Good morning John-John,

The current version of the spec uses source routing and that requires the
sending node to attach the fees to the payment when is sent out, if the
onion carries the wrong amount of fees for a channel the intermediate node
should reply with a channel_update message containing the actual fees. It
seems to me that you are binding the fees of a channel to its actual state
but that would require to re-broadcast a channel_update for every payment
that traverse the channel, so in short for every payment there would be an
update being gossiped on the network and that's unpractical.

Cheers, Andrea.

Le mer. 13 mars 2019 à 15:55, John-John Markstedt <>
a écrit :

> I’ve been thinking about the current fee structure I believe it may be
> problematic
> as there is no inherent way to incentive balanced channels.
> This may be a bit far down the road as there are more direct problems
> that need to be addressed first. However if you all believe there might be
> some
> merit in this line of thinking I can spend some more time formalizing a
> more proper
> implementable proposal and run some simulations to verify it’s impact on
> throughput
> and robustness.
> Although there are methods to balance channels it would be beneficial if
> the
> fee could reflect the state in which the channel is left.
> Currently the fee is only proportional to the liquidity used, not the
> state of the channel.
> Suppose there exists a channel between Alice and Bob with 10 million
> satoshis in it.
> Two payments, [image: P_{1}] and [image: P_{2}] are routed through the
> channel from Bob to Alice.
> Both use the same amount of liquidity, 3,500,000 satoshis each, but they
> start from
> two different initial states [image: B_{1}] and [image: B_3].
> [image: protocol_upgrade.png]
> The two payments would incur the same fee,
> [image: F_{P_1 P_2} = F_B + (3,500,000 * F_R / 1,000,000)]
> but leave the channels in completely different states.[image: P_1] at [image:
> B_2] and [image: P_2] at [image: B_4].
> It is of course possible to reset the channel price after [image: P_1] to
> be more expensive,
> but suppose a third larger payment [image: P_3] going from [image: B_1]
> to [image: B_4] would still run
> into this problem.
> It is possible to limit the maximum allowed payment, to say 1/5 of the
> total channel
> capacity, so a fee could be broadcast between payments. However
> that would reduce possible transacting parties in the network, limiting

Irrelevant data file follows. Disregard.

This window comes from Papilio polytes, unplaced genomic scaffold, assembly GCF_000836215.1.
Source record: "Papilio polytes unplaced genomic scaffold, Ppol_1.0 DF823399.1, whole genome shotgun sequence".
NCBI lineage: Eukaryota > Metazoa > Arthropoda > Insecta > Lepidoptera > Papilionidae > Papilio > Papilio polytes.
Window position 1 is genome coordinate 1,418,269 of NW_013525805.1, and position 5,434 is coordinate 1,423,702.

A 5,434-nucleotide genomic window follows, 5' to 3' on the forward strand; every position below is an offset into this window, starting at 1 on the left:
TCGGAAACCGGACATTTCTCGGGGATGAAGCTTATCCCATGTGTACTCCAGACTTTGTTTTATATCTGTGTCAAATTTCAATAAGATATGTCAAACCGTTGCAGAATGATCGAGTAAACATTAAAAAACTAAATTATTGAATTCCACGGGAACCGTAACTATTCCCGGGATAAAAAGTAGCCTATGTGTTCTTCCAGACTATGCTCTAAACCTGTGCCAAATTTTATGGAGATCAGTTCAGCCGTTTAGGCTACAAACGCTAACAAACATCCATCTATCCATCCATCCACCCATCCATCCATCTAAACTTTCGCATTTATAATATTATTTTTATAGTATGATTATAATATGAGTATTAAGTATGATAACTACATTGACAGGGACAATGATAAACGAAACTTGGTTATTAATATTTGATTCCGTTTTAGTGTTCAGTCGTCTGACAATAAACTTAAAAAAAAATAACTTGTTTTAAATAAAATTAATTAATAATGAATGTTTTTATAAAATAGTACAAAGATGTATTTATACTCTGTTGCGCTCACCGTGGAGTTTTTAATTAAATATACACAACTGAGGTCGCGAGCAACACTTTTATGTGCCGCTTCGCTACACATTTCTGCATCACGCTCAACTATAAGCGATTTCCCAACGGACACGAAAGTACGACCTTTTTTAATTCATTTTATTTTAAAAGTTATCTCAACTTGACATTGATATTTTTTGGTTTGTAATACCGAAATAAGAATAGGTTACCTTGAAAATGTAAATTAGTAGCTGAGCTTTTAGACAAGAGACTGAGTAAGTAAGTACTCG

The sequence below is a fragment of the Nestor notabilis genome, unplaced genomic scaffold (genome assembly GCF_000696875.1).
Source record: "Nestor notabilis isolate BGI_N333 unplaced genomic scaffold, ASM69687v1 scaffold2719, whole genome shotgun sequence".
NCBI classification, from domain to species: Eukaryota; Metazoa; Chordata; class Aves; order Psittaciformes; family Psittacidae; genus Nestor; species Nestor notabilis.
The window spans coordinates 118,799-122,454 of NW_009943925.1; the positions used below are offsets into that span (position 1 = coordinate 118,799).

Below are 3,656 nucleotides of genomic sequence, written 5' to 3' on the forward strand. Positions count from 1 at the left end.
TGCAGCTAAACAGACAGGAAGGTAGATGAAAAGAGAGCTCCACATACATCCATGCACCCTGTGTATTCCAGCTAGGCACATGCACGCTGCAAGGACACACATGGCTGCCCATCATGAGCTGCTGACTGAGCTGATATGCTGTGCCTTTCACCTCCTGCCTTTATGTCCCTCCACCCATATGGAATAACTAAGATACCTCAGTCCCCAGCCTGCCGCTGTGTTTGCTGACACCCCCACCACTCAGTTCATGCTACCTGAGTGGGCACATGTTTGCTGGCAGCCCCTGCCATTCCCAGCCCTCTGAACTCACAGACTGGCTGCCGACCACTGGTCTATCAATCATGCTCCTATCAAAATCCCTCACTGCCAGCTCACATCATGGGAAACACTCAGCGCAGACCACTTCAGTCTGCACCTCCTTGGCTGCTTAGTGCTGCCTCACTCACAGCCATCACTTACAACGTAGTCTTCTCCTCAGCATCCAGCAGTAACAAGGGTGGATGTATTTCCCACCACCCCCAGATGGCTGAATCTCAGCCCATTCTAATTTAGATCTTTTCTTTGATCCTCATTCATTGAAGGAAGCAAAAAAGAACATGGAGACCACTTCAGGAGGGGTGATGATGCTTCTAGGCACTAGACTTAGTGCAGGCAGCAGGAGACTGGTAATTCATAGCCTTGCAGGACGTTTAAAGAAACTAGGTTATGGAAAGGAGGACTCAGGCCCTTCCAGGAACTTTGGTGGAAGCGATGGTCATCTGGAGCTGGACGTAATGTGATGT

> connectivity.
> If the price structure was a scheme of brackets instead, where the cost
> depend on the channel position, these issues may be resolved.
> Each satoshi in the channel may be seen as a different bracket, with a
> different price for each
> satoshi moved. The channels would then broadcast a cost function instead
> of the fixed fee.
> [image: fee_scheme.png]
> From the cost function the fee may be retrieved by calculating the area
> under the graphs.
> Some deterministic way to round the fee to whole satoshis and some way to
> verify the
> function is formulated correctly must be defined.
> The fees for [image: P_1], [image: P_2] would be very different with this
> brackets method.
> [image: F_{P_1} = F_{B} + \int_{B_1}^{B_2} f(x) dx = F_B + 13,502,153,930
> \mu S]
> [image: F_{P_2} = F_{B} + \int_{B_3}^{B_4} f(x) dx = F_B + 88,984,850,361
> \mu S]
> Here the fees are much larger for the payment that unbalances the channel
> than the
> payment that balances it.
> Brackets would incentivize payments to route in such a way to keep channels
> balanced which may lead to higher throughput.
> This method clearly has some headaches accompanying it. It may be
> unnecessarily complex and
> would requires deterministic ways to calculate integrals over multiple
> systems. There might be better
> ways to solve this problem and there might be problems with this approach
> I’m unaware of.
> Anyway, some small tweaks in the protocol may lead to a much healthier
> network which
> may be worthy of exploration.
> Best regards,
> John-John Markstedt
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